Skip to comments.P8-Is: Indian Navy's eye in the sky
Posted on 01/17/2013 5:26:36 AM PST by sukhoi-30mki
P8-Is: Indian Navy's eye in the sky
The Boeing P8-I long-range maritime reconnaissance aircraft (LRMRA) which the Indian Navy got lat month is the most sophisticated weapon system in its inventory yet.
The aircraft, which is now being used for training by Indian naval personnel in coordination with the US Navy in the US, has the latest radars, electronic warfare systems, and weapons to kill hostile submarines, several of which lurk underwater in the Arabian Sea and Bay of Bengal around the Indian coast.
Built on the body of a civilian Boeing 737-800 jetliner with the wings of a 737-900, the P8-I is actually an attack aircraft, capable of discriminating between friendly and hostile vessels far away and then hit them with desired priority and lethality.
Its key capability though is to detect and delete hostile submarines, as also small boats in shallow waters which pose the most serious threat to Indian naval assets.
India has purchased eight P8-Is from the US Navy under the US governments Foreign Military Sales (FMS) programme and the government has cleared four more for which there was an option. Another 12 P8-Is, or similar aircraft, should be acquired later.
The $2.1 billion-plus deal for aircraft covers onboard offensive and defensive systems and training. Weapons like the Boeing Harpoon Block II missiles, sonobuoys, Raytheons Mk 54 torpedoes, some freefall weapons cost additional.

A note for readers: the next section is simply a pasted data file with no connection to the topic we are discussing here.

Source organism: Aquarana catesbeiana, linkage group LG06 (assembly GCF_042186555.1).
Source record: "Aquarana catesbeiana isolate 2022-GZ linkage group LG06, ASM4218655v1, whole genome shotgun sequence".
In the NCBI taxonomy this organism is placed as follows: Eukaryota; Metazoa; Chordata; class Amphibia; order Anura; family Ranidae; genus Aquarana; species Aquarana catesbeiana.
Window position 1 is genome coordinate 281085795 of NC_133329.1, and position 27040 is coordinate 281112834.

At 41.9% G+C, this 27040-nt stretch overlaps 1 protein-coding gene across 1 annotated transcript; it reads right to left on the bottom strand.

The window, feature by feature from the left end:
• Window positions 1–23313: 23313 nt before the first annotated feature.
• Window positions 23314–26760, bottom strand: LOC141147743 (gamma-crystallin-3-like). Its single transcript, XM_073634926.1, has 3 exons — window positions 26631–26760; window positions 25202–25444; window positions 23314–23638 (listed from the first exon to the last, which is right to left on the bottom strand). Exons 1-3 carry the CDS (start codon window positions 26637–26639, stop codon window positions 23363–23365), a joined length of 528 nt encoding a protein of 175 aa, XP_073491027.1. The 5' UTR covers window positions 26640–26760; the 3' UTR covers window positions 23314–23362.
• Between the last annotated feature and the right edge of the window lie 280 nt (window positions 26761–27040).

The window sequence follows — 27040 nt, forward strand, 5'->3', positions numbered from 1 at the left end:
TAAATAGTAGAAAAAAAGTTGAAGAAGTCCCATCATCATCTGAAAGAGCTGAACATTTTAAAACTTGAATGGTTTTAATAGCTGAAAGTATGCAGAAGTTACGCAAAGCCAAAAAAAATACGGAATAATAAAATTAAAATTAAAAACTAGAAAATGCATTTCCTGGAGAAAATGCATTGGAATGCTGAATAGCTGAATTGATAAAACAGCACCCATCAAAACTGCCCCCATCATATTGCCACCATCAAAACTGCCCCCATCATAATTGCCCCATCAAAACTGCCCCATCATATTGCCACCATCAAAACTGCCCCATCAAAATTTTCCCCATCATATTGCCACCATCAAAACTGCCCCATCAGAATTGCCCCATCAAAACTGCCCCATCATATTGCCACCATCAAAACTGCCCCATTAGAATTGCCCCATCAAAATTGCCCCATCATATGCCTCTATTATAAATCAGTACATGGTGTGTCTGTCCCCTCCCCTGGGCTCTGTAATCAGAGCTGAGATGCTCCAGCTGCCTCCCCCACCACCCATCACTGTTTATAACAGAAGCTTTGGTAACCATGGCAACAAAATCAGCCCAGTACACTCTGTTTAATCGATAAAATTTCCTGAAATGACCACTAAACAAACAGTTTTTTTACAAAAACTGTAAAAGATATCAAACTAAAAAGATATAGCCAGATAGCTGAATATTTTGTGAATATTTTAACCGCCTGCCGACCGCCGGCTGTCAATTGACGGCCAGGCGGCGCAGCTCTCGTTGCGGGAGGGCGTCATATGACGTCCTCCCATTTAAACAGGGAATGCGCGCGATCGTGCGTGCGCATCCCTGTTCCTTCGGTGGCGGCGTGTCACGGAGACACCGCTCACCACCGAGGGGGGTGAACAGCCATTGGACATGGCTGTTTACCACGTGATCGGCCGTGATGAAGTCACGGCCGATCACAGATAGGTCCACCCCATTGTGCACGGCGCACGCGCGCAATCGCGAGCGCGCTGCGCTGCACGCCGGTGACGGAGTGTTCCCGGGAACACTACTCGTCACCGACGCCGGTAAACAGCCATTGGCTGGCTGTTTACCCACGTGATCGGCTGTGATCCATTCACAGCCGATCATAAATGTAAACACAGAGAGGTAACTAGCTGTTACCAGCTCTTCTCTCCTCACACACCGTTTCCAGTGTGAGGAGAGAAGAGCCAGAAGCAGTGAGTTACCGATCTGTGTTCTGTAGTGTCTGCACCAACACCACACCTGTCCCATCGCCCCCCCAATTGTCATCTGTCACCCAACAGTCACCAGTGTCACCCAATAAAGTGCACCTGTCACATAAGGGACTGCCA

The P8-I is a derivative of the US Navys P8-A multi-mission maritime aircraft (MMA) developed at the cost of billions of dollars. The first P8-A was delivered to it in March 2012, and so far, it has received five of the 117 ordered aircraft.
The Indian Navy is the first foreign customer and not much apart in time.
Understandably though, the P8-Is would not have the same range and features as the P8-As, but then the Indian requirements are met appropriately. In any case, there cannot be 100 per cent commonality as neither would the US share its latest technologies nor is India looking for interoperability with US assets.
Mission computers form the heart of the P8-I, integrating various sensors, radars and weapons on board, directing their power, reach and the required urgency in neutralizing hostile targets.
There are five to seven consoles for the operators, who can command the system to initiate and execute real-time action and attack.